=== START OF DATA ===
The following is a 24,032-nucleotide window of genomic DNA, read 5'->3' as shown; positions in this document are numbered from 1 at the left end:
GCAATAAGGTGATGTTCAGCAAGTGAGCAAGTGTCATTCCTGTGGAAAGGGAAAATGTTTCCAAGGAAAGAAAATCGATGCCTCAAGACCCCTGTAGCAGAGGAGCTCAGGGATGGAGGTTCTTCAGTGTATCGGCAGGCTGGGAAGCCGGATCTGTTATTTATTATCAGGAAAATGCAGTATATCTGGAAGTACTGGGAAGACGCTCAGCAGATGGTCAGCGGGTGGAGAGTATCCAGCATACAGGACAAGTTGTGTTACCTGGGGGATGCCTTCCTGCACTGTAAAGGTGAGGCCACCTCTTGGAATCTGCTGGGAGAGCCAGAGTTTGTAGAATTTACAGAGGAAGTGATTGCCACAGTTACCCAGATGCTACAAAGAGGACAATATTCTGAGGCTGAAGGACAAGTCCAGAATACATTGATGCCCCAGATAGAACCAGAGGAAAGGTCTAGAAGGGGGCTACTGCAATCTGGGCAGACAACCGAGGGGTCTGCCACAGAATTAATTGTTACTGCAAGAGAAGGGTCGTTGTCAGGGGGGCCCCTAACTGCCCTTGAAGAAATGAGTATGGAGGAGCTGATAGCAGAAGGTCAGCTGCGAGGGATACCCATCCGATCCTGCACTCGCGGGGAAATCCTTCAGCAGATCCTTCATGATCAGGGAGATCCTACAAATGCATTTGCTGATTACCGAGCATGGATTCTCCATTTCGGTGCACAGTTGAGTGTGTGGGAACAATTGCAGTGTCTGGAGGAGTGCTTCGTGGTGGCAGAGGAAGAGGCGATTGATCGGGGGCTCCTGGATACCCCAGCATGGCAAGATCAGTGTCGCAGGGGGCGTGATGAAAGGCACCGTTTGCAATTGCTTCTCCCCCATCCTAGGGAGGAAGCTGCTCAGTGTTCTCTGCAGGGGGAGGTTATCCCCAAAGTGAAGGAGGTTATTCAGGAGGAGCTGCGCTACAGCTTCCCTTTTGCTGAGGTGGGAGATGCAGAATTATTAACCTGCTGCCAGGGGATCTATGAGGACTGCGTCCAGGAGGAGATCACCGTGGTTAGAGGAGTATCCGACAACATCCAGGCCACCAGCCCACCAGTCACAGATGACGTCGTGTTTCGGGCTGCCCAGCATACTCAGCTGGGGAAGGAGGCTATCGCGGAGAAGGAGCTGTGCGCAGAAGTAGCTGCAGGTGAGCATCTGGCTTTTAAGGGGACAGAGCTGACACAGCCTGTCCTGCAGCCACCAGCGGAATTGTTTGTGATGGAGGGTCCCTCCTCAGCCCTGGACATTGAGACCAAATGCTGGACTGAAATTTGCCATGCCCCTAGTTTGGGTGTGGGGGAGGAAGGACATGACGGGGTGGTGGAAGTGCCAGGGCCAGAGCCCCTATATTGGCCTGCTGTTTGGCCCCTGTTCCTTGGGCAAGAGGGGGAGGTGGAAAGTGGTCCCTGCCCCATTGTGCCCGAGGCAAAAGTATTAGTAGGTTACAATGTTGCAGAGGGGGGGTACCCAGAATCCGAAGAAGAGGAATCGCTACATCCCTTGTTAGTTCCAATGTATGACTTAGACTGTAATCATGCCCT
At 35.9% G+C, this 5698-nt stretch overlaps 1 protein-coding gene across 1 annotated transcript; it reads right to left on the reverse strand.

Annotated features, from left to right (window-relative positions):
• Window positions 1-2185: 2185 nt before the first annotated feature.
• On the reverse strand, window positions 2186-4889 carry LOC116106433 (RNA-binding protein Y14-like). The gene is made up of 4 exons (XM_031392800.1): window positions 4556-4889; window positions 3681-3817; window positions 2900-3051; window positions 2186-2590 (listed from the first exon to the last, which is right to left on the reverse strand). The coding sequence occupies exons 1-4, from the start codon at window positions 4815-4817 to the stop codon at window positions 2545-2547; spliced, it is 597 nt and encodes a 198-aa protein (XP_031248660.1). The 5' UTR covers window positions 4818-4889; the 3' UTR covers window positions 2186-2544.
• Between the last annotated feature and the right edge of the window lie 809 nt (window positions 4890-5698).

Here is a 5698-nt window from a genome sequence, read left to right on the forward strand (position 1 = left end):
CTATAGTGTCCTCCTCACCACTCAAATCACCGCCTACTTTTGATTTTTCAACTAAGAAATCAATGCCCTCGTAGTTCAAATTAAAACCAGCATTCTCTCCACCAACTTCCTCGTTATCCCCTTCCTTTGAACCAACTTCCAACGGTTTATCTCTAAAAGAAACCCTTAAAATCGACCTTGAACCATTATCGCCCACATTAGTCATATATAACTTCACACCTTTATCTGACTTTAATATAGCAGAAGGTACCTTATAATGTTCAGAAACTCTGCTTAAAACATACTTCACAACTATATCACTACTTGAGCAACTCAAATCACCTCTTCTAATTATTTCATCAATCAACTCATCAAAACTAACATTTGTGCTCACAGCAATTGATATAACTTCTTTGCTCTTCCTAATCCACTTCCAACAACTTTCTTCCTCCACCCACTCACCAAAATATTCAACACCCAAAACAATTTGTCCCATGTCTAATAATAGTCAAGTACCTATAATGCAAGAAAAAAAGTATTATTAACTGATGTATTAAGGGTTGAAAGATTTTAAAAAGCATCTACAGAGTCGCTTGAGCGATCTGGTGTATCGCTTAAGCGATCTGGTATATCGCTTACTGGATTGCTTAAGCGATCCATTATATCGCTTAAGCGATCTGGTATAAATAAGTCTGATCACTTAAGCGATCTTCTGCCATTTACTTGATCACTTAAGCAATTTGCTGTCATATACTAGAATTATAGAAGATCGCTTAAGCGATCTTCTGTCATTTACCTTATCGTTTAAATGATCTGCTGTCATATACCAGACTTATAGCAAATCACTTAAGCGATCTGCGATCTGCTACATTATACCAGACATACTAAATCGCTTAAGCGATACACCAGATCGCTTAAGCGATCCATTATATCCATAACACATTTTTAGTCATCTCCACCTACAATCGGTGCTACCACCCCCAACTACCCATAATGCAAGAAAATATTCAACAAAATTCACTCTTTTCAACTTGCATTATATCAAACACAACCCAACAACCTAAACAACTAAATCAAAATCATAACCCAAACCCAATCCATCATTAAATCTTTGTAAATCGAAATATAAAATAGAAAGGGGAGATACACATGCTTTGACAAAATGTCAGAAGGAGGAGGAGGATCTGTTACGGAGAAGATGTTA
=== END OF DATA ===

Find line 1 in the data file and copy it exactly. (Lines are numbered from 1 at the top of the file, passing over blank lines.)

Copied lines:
The following is a 24,032-nucleotide window of genomic DNA, read 5'->3' as shown; positions in this document are numbered from 1 at the left end: